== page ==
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The new year poses significant uncertainty for the multifamily industry as new supply comes to the market and construction starts are facing a notable decline. Rent growth has stalled, and financing continues to be a challenge. As a result, multifamily owners and operators are exploring ways to reduce costs, and cutting marketing expenses is part of this belt-tightening.

“Going into 2024, we will be looking at what we are spending on each service and looking at real-time data to see if we are maximizing our dollars spent,” says Tarra Secrest, director of marketing and property development for Drucker + Falk. “Our occupancy has remained consistent over the last several years, but our marketing spend continues to increase.”

Multifamily marketers are facing a tough challenge going into 2024, being asked to achieve more with less money. According to a survey by Rent. released in November, 66% of multifamily professionals indicated that their budgets will decrease or stay flat this year. Despite the financial constraints, digital marketing is continually evolving to meet these challenges, and operators are leveraging the most effective channels.

Put Money Toward the Things That Work

When funds are limited, it’s crucial to invest in campaigns, tools, and channels that are proven to be effective and appeal to renters during their search.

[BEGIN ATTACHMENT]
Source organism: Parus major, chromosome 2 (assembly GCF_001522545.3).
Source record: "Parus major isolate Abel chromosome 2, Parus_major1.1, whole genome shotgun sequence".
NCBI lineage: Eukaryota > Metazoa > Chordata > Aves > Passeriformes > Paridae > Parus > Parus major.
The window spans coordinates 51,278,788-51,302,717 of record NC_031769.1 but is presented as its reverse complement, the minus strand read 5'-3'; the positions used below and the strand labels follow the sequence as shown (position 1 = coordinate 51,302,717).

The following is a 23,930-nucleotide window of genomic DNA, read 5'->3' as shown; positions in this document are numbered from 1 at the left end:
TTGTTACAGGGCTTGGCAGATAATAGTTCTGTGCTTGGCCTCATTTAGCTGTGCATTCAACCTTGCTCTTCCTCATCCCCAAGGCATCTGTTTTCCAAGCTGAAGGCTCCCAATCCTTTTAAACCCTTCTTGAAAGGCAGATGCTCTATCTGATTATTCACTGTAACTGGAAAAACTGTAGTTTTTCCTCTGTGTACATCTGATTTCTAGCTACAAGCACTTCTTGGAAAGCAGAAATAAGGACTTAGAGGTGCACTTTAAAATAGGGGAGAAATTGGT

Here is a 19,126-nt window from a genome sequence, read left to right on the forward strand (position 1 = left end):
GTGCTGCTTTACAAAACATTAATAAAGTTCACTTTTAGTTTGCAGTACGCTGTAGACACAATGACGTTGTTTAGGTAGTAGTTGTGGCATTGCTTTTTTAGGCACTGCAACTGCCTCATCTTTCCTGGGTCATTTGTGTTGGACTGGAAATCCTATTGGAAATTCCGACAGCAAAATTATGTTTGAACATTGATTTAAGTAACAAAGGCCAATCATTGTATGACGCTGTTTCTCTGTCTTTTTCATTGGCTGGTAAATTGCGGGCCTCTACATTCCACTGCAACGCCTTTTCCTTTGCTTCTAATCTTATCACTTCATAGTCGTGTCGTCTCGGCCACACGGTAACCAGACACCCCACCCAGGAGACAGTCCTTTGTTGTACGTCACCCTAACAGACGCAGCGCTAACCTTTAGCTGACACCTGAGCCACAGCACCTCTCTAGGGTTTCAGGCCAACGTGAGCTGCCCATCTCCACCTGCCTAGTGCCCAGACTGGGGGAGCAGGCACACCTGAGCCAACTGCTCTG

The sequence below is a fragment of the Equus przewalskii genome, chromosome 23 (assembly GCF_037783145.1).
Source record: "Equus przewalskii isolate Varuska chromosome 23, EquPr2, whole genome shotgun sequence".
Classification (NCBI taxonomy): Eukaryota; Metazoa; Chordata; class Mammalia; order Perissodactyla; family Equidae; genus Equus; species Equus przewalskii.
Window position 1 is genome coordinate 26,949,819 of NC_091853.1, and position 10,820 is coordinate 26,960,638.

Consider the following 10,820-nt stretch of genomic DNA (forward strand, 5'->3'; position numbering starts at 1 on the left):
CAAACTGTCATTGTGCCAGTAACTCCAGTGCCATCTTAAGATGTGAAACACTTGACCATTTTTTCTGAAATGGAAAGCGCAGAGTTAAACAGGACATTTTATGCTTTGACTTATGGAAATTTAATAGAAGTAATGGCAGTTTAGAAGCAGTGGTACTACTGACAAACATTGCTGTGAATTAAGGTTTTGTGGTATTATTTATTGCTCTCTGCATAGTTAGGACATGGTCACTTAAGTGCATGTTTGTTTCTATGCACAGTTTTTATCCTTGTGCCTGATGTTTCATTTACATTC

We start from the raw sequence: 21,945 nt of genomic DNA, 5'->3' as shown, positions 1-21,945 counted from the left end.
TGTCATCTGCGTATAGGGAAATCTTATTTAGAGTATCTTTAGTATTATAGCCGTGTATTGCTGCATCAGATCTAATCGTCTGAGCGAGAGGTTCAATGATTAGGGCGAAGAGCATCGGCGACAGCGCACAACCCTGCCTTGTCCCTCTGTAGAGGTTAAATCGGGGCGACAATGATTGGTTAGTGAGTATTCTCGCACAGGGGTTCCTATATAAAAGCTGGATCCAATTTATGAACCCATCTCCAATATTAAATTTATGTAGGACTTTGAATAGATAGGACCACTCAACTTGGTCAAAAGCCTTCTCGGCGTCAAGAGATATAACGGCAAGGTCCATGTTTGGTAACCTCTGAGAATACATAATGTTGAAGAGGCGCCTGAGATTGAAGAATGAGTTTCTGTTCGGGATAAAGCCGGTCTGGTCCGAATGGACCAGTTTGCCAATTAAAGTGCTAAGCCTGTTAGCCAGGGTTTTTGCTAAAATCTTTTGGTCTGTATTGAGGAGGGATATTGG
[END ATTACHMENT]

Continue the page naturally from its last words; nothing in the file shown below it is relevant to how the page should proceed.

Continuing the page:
Take It Personally: Today’s renters crave more personalized interactions with apartment communities. The e-commerce and retail industries have forged the path for personalization, and other industries are following suit. In the age of growing digital leasing, personalization helps leasing teams establish a connection during that important phase. The collection of data and preferences can help craft a targeted message that appeals to prospects. It’s also a great opportunity for leasing teams to learn more about their prospects and customize in-person tours. For example, if the prospect makes it known they have a dog, then targeted messaging, as well as the in-person tour, should highlight pet amenities. That human touch is crucial to getting a lease signed. When leasing teams take a few moments to learn about prospective renters’ desires and priorities before they walk through the door, it becomes easier to close the deal.

Get Social: Social media has the advantage of marketing to two audiences simultaneously—current residents and potential future residents. By sharing updates about events and resident experiences in real time, a sense of community is created, which is becoming increasingly important for renters. Moreover, prospects are increasingly using social media to gather information, and these posts can demonstrate that on-site teams care about the people living there.

Create Thumb-Stopping Content: Visual content is one of the most important aspects of marketing and will likely continue to be so in the future. To be successful, marketers should create short-form, visually appealing, and immersive content that captures the viewers’ attention and stops them from scrolling. Be creative with events, behind-the-scenes footage, and videos showcasing the units, the amenities, the community, and the surrounding neighborhood. The goal is to present content that inspires people to want to live in the community.

Don’t Be Afraid to Test New Channels